Thursday, November 8, 2007

If you play in C#, you will be flat

If you want to find the right key, you need to have a basic understanding of key signatures. Here's a crash course:

We'll start with C major, because there are no sharps or flats in that key. The notes are (C D E F G A B). That gives us 7 notes to play around with. Let's see what chords we can construct from these notes;

C E G B - C Major 7 (I)
D F A C - D minor 7 (ii)
E G B D - E minor 7 (iii)
F A C E - F Major 7 (IV)
G B D F - G dominant 7 (V)
A C E G - A minor 7 (vii)
B D F A - B minor 7 b5 (viib5)

Thus, we see that in the key of C major we have 3 major chords (CM7, FM7, G7), 3 minor chords (Dm7, Em7, Am7) and one half diminished chord. This is important because it helps you identify common chord progressions. For example, if you had a ii V I progression in the key of C Major, it would be Dm, G, C. You could also have, as is common in blues, a I IV V I progression. In the key of C that would be C, F, G, C. Usually, the song will resolve back to the I chord. This may not always be major, it might be minor, if it was in a minor key. For simplicity, it's sensible to relate the minor key back to the major. So, if we had Bm7b5 E7 Am, we can relate that back to Am/C major. Note that the Em7 from the key of C is made into a dominant chord to create a better resolution to Am. You could just as easily apply this concept without the 7th interval. in which case you'd have major, minor, and diminished chords to play around with.

In terms of keys, the sharp keys move up in cycles of 5ths. Thus we have
C major - no sharps no flats
G major - F#
D major - F# C#
A major - F# C# G#
E major - F# C# G# D#
B major - F# C# G# D# A#
F# major - F# C# G# D# A# E#
C# major - F# C# G# D# A# E# B#

We've already got 7 sharps, so lets work with the flat keys now. These move in a cycle of 4ths
C major - no sharps no flats
F major - Bb
Bb major - Bb Eb
Eb major - Bb Eb Ab
Ab major - Bb Eb Ab Db
Db major - Bb Eb Ab Db Gb
Gb major - Bb Eb Ab Db Gb Cb
Cb majore - Bb Eb Ab Db Gb Cb Fb

Once again, we've run into 7 flats so we can stop. Right now you're probably thinking "There are 12 tones in the chromatic scale, why do we have 14 scales?!". That's because some of these are what we call "enharmonic". The following scales are enharmonic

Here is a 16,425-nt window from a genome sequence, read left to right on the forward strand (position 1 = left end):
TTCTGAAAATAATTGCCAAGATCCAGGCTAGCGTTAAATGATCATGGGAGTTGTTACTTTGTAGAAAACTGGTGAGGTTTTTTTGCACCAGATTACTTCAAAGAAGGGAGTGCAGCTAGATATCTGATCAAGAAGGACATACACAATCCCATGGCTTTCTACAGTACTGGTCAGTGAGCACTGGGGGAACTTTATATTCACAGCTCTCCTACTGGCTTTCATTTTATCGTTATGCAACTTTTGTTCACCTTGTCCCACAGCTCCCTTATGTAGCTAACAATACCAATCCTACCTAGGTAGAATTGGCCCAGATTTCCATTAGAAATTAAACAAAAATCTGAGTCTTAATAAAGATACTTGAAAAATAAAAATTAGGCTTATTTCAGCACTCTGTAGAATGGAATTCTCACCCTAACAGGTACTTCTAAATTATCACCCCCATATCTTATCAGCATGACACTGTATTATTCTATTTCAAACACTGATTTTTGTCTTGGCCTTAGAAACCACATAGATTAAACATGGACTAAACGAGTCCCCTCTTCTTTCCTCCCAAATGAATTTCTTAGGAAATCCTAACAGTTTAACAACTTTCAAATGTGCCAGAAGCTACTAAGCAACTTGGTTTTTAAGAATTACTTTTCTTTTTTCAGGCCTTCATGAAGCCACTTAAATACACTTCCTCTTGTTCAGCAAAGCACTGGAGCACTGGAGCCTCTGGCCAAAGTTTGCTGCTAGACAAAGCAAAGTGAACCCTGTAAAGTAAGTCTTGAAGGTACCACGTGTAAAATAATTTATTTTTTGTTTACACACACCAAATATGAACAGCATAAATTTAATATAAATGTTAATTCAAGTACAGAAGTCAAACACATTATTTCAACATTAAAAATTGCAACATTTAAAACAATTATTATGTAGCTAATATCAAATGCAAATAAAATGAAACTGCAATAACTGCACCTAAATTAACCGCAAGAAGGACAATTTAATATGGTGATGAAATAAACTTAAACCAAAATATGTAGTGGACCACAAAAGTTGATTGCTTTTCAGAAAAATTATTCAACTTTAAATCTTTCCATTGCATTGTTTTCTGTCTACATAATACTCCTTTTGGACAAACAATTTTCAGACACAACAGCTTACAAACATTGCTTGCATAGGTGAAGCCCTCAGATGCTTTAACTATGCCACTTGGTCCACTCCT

B major - Cb major
F# major - Gb major

Thus we are left with 12 "unique" scales.

Now you might ask, how is this of any use? If you take any given song, and you identify the chords in the song (even if they are power chords!), you'll be able to identify what sharps/flats are being used. This will allow you to deduce what key you're in.

The more you practice, the better your ear will become. However, when you're first starting out it can be really hard to identify the chords. The first thing you need to do is identify the bass note, or the lowest note in the chord. Listening to the bass line is a good start. The useful thing about the bass line is if you work out what the bass notes are, you'll have some insight into what key a song is in fairly quickly.

For example, if the bass line goes B E A, then one might deduce that this might potentially be Bm7b5 E7 Am7, or Bm7 E7 AM7. This immediately narrows down your search to two possible keys, A minor or A major. Of course, sometimes you'll encounter inverted chords (i.e. chords with the 3rd or the 5th or the 7th in the bass) or substituted chords. That's where theory comes in handy!

Once you've identified the lowest note, try and pick apart the chord note by note. Eventually you'll be able to hear a chord and identify whether it's minor or major pretty quickly. To take it one step further, after you've done this enough you'll be able to identify common chord progressions at the drop of a hat as well.

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